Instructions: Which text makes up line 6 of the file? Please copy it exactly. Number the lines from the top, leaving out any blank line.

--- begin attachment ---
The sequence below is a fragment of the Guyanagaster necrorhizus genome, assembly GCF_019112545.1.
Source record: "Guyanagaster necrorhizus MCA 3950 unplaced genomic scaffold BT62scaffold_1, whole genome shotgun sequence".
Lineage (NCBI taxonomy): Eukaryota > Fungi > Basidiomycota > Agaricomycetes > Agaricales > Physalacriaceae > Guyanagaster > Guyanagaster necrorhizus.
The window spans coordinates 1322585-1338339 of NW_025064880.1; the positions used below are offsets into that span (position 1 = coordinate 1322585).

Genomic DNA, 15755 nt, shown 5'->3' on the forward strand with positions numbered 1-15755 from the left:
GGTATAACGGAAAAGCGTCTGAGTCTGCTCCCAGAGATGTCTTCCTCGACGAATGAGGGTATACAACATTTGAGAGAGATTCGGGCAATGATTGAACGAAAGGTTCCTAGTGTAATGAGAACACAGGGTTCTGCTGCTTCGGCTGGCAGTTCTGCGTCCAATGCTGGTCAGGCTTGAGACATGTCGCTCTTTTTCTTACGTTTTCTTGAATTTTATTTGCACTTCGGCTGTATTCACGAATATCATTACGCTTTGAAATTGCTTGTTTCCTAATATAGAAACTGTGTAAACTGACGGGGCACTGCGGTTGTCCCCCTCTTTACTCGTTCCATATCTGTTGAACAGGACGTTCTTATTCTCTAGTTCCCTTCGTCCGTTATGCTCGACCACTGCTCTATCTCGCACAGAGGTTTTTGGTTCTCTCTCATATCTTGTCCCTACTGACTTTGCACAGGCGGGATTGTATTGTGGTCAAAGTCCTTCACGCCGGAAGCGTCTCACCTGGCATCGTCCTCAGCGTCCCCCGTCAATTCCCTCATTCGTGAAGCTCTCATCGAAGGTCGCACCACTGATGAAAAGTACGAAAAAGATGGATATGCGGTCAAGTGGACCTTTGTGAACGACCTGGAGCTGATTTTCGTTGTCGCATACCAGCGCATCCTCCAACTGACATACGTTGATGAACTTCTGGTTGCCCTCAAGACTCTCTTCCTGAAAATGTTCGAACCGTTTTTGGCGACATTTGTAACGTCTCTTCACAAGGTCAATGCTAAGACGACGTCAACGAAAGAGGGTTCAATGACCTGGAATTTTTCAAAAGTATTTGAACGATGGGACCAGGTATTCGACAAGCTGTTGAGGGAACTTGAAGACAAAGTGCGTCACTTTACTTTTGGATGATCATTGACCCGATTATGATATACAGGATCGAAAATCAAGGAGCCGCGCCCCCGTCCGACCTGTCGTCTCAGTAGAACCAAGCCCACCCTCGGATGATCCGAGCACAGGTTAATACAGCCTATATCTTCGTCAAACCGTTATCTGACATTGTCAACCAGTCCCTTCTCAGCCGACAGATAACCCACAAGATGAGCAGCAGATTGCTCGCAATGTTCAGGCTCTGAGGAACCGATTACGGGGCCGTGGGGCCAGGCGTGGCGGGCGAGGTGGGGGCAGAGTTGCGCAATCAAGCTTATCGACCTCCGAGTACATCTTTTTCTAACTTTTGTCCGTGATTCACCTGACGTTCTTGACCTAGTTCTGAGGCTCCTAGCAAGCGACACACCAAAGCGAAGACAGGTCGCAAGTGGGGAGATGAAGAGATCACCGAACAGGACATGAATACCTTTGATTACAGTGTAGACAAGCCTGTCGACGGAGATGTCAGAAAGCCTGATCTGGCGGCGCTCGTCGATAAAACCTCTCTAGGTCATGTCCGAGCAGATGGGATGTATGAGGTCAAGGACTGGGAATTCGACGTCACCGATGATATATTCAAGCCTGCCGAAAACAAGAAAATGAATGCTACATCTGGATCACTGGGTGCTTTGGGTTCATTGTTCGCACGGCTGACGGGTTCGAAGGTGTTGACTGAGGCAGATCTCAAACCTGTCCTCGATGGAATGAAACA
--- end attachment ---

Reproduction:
GGTATAACGGAAAAGCGTCTGAGTCTGCTCCCAGAGATGTCTTCCTCGACGAATGAGGGTATACAACATTTGAGAGAGATTCGGGCAATGATTGAACGAAAGGTTCCTAGTGTAATGAGAACACAGGGTTCTGCTGCTTCGGCTGGCAGTTCTGCGTCCAATGCTGGTCAGGCTTGAGACATGTCGCTCTTTTTCTTACGTTTTCTTGAATTTTATTTGCACTTCGGCTGTATTCACGAATATCATTACGCTTTGAAATTGCTTGTTTCCTAATATAGAAACTGTGTAAACTGACGGGGCACTGCGGTTGTCCCCCTCTTTACTCGTTCCATATCTGTTGAACAGGACGTTCTTATTCTCTAGTTCCCTTCGTCCGTTATGCTCGACCACTGCTCTATCTCGCACAGAGGTTTTTGGTTCTCTCTCATATCTTGTCCCTACTGACTTTGCACAGGCGGGATTGTATTGTGGTCAAAGTCCTTCACGCCGGAAGCGTCTCACCTGGCATCGTCCTCAGCGTCCCCCGTCAATTCCCTCATTCGTGAAGCTCTCATCGAAGGTCGCACCACTGATGAAAAGTACGAAAAAGATGGATATGCGGTCAAGTGGACCTTTGTGAACGACCTGGAGCTGATTTTCGTTGTCGCATACCAGCGCATCCTCCAACTGACATACGTTGATGAACTTCTGGTTGCCCTCAAGACTCTCTTCCTGAAAATGTTCGAACCGTTTTTGGCGACATTTGTAACGTCTCTTCACAAGGTCAATGCTAAGACGACGTCAACGAAAGAGGGTTCAATGACCTGGAATTTTTCAAAAGTATTTGAACGATGGGACCAGGTATTCGACAAGCTGTTGAGGGAACTTGAAGACAAAGTGCGTCACTTTACTTTTGGATGATCATTGACCCGATTATGATATACAGGATCGAAAATCAAGGAGCCGCGCCCCCGTCCGACCTGTCGTCTCAGTAGAACCAAGCCCACCCTCGGATGATCCGAGCACAGGTTAATACAGCCTATATCTTCGTCAAACCGTTATCTGACATTGTCAACCAGTCCCTTCTCAGCCGACAGATAACCCACAAGATGAGCAGCAGATTGCTCGCAATGTTCAGGCTCTGAGGAACCGATTACGGGGCCGTGGGGCCAGGCGTGGCGGGCGAGGTGGGGGCAGAGTTGCGCAATCAAGCTTATCGACCTCCGAGTACATCTTTTTCTAACTTTTGTCCGTGATTCACCTGACGTTCTTGACCTAGTTCTGAGGCTCCTAGCAAGCGACACACCAAAGCGAAGACAGGTCGCAAGTGGGGAGATGAAGAGATCACCGAACAGGACATGAATACCTTTGATTACAGTGTAGACAAGCCTGTCGACGGAGATGTCAGAAAGCCTGATCTGGCGGCGCTCGTCGATAAAACCTCTCTAGGTCATGTCCGAGCAGATGGGATGTATGAGGTCAAGGACTGGGAATTCGACGTCACCGATGATATATTCAAGCCTGCCGAAAACAAGAAAATGAATGCTACATCTGGATCACTGGGTGCTTTGGGTTCATTGTTCGCACGGCTGACGGGTTCGAAGGTGTTGACTGAGGCAGATCTCAAACCTGTCCTCGATGGAATGAAACA